The DNT standard is meant to stop firms from installing third party tracking cookies without users’ explicit permission. At present firms can do this without telling users what data they collect or what they use it for, nor are users easily able to discover and delete what companies may find out or predict about them.

This information is especially valuable to firms like Google and Facebook. They collate this data, compile a profile of users’ interests and therefore possible real world situation, and sell those profiles to advertisers who develop products (semi-)customised for individuals who fit that profile.

The DAA claims this stops you from receiving unwanted marketing messages; critics say this would end up restricting all the information you would get to see and the product and service choices presented to you.

The new provisions in Europe’s e-Privacy directive, the so-called “cookie rules”, require informed consent before information is stored or accessed on a user’s device, their computer or smartphone. This includes cookies for advertising or other tracking purposes.

“All providers need to respect and implement these rules,” Kroes will insist.

The Atlantic had a good piece on the prevalence of tracking in its February issue, and PCPro had a piece recently on how to avoid being tracked online.

Written by Br0kenTeleph0n3

2012/10/10 at 23:44

What are the hard costs and benefits of online surveillance?

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It is annoying to read, once again, reports that the coalition government, or at least certain civil servants, wants to reintroduce Labour’s shelved Interception Modernisation Programme (IMP), now in its new guise as the Communications Capabilities Development Programme (CCDP.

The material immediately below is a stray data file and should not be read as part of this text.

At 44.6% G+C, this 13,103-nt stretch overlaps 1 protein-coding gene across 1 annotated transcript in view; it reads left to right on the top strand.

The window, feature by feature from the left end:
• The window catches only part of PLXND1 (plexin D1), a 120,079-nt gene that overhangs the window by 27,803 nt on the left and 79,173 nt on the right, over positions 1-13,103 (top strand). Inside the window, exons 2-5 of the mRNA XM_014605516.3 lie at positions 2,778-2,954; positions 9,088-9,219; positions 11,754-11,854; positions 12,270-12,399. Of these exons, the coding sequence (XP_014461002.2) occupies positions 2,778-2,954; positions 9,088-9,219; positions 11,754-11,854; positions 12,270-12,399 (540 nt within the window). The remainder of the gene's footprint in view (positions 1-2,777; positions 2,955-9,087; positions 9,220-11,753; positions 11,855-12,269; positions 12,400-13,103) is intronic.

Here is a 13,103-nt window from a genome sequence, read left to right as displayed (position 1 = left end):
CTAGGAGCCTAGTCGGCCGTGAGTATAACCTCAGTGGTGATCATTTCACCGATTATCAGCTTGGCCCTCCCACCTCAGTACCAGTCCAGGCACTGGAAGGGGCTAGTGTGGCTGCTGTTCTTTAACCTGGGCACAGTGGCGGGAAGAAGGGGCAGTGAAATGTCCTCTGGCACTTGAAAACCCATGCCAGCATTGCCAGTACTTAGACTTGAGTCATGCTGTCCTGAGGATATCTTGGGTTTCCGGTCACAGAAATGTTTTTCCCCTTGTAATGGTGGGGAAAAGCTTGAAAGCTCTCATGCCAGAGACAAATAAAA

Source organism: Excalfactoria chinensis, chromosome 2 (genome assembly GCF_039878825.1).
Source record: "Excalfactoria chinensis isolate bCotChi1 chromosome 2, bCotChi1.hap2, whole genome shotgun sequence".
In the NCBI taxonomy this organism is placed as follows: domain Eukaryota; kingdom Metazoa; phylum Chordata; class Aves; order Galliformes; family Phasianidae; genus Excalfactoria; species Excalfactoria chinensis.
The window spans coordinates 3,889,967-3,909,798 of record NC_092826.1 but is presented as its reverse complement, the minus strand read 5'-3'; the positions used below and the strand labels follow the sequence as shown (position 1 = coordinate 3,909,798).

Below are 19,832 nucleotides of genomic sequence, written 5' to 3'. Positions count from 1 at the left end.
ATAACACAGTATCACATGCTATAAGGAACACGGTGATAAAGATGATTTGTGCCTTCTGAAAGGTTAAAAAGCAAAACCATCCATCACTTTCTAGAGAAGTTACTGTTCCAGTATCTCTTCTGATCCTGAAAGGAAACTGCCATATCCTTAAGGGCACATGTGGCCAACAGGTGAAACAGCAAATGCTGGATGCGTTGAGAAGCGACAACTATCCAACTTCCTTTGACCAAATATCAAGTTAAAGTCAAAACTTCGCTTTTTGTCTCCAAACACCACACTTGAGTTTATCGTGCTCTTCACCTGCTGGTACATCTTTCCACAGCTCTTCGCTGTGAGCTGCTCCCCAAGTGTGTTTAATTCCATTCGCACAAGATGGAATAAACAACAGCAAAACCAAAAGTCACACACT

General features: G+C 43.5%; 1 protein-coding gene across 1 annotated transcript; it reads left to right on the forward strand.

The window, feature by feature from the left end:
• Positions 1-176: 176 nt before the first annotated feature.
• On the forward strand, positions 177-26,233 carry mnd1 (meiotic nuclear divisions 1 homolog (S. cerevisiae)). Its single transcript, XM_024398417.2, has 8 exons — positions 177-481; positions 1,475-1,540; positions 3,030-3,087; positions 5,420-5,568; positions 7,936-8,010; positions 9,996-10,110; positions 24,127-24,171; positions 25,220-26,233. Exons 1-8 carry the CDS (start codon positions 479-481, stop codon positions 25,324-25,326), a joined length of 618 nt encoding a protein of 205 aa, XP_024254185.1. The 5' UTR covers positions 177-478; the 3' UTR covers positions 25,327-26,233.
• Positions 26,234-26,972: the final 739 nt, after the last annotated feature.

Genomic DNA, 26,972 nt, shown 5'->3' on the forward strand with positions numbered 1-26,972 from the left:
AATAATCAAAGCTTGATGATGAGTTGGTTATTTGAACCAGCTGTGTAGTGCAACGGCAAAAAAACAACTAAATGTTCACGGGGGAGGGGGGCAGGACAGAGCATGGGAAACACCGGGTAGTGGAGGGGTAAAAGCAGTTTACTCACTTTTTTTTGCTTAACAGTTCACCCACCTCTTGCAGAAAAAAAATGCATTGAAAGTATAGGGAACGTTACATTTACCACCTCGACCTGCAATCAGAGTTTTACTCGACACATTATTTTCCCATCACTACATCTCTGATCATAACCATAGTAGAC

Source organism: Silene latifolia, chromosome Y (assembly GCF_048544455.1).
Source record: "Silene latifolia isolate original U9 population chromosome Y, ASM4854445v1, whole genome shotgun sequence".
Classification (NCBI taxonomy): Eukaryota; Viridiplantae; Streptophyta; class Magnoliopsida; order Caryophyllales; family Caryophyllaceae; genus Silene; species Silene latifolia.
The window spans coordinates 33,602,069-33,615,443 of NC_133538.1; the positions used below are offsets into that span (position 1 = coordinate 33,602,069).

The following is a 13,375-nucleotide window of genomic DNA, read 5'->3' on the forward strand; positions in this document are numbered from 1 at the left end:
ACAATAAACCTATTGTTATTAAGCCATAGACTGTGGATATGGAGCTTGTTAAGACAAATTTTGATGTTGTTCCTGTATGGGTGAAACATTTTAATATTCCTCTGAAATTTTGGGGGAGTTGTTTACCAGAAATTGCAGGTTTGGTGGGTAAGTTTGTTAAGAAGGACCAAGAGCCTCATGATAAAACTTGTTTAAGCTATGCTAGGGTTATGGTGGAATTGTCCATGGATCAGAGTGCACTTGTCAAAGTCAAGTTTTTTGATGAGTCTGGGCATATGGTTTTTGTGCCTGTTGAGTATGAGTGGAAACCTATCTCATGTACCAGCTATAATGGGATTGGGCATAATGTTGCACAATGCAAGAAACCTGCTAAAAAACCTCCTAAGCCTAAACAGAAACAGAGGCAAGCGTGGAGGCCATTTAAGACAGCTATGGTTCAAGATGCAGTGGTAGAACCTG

Curiously, the story broke in the same week that Canada introduced a “Crime Bill” to permit surveillance, allegedly to give children the same online protection that others countries give, but which looks a lot like the IMP.

Basically the law enforcement people want to be able to tap phones they way used to, but the change in technology to packet switching means this is hard to impossible.

The initial cost of IMP was put at £12bn. This was mainly for the centralised GCHQ database, to be run by US outsource outfit EDS. This was to house all the emails, social network chit-chat, telephone calls, and especially voice over IP calls, that originate in or transit the UK. GCHQ then apparently opted for a £2bn pilot study. No-one outside the security establishment knows whether it worked, or to what extent it failed.

The UK, and to be fair, most other countries, have been deluged with draconian surveillance legislation ever since the 9/11 terrorist attacks. In Britain, the Information Commissioner’s Office even produced a report that asked whether we were sleep-walking into a “surveillance state,” and answered its own question with a “yes”.

Communications service providers like BT, Virgin Media, TalkTalk, Sky etc, are required under data retention laws to keep header information about the messages that transit their networks for a year. This information is essentially the same as one might find on a postal letter: name and address of sender and receiver, and the time of sending. NOT the contents. Or at least, not yet.

The data retention laws are supported by the Regulation of Investigatory Powers Act 2000 (RIPA). Under RIPA warrants to intercept messages (i.e. the entire communication)  must be signed by a secretary of state of a Scottish minister. “The authorisation can only be given in the interests of national security, for the purpose of preventing or detecting serious crime or for the purpose of safeguarding the economic well-being of the United Kingdom,” the Interception of Communications Commissioner (ICC) says in his 2010 annual report.